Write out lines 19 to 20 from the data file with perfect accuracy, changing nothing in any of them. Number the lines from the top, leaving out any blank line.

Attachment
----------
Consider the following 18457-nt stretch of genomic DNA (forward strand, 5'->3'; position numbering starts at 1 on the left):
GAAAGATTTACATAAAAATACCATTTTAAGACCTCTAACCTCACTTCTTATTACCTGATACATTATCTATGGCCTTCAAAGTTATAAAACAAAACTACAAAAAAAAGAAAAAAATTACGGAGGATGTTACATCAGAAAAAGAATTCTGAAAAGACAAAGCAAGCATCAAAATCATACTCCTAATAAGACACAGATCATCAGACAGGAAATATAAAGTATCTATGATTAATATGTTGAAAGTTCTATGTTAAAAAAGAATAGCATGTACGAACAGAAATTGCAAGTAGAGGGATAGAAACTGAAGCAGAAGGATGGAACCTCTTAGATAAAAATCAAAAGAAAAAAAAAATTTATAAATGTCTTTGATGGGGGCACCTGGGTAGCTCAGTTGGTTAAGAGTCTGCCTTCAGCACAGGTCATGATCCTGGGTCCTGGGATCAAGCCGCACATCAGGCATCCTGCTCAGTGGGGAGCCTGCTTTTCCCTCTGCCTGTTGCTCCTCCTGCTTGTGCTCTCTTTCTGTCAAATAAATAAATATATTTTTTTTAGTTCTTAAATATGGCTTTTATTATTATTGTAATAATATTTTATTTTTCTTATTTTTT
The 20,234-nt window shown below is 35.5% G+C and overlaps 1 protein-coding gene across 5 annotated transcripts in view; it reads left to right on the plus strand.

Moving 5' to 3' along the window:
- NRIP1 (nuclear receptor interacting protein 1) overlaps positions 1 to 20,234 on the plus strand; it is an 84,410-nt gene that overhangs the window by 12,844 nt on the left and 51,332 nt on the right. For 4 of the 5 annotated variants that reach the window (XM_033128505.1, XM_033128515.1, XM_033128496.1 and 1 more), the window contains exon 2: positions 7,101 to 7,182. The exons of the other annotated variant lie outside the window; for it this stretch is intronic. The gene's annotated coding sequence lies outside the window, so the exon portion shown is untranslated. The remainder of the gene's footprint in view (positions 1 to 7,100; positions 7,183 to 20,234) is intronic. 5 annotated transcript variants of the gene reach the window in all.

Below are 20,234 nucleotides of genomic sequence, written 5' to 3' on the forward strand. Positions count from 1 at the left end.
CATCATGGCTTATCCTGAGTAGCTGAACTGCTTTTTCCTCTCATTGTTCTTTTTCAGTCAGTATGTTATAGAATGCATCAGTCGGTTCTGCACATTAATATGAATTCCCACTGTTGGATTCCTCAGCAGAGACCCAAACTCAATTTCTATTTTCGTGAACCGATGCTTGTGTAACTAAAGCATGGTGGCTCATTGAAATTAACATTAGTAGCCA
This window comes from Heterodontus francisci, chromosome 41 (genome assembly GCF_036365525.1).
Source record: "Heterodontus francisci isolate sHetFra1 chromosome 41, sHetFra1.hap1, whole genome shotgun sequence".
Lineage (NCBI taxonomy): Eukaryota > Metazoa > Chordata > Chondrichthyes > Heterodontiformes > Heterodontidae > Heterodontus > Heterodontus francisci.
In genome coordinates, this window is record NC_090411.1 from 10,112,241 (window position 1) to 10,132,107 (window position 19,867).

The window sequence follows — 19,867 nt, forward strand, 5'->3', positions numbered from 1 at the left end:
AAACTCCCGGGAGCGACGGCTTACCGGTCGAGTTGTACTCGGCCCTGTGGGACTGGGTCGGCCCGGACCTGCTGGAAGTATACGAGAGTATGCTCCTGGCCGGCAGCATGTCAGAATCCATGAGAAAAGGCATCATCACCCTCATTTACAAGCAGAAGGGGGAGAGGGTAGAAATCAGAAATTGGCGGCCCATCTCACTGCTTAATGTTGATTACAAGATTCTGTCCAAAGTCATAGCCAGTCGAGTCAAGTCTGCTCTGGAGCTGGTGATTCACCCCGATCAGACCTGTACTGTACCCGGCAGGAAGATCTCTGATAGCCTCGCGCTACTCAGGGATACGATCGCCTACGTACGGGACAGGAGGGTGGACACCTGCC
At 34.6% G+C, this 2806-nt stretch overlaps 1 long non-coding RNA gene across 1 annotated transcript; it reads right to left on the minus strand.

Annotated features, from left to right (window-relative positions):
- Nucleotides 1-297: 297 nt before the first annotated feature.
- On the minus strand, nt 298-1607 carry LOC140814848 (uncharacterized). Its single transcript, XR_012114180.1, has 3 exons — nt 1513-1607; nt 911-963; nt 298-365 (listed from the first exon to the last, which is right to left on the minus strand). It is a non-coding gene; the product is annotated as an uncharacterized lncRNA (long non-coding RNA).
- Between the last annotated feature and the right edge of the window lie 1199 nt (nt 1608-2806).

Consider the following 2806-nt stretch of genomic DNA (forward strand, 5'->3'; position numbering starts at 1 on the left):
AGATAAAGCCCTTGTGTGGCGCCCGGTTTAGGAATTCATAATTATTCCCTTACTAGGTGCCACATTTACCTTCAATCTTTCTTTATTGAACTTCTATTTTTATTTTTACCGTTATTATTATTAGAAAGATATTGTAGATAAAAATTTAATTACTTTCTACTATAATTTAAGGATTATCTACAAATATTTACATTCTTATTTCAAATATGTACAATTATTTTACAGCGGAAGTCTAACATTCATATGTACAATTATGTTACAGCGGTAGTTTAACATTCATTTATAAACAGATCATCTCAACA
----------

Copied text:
Consider the following 2806-nt stretch of genomic DNA (forward strand, 5'->3'; position numbering starts at 1 on the left):
AGATAAAGCCCTTGTGTGGCGCCCGGTTTAGGAATTCATAATTATTCCCTTACTAGGTGCCACATTTACCTTCAATCTTTCTTTATTGAACTTCTATTTTTATTTTTACCGTTATTATTATTAGAAAGATATTGTAGATAAAAATTTAATTACTTTCTACTATAATTTAAGGATTATCTACAAATATTTACATTCTTATTTCAAATATGTACAATTATTTTACAGCGGAAGTCTAACATTCATATGTACAATTATGTTACAGCGGTAGTTTAACATTCATTTATAAACAGATCATCTCAACA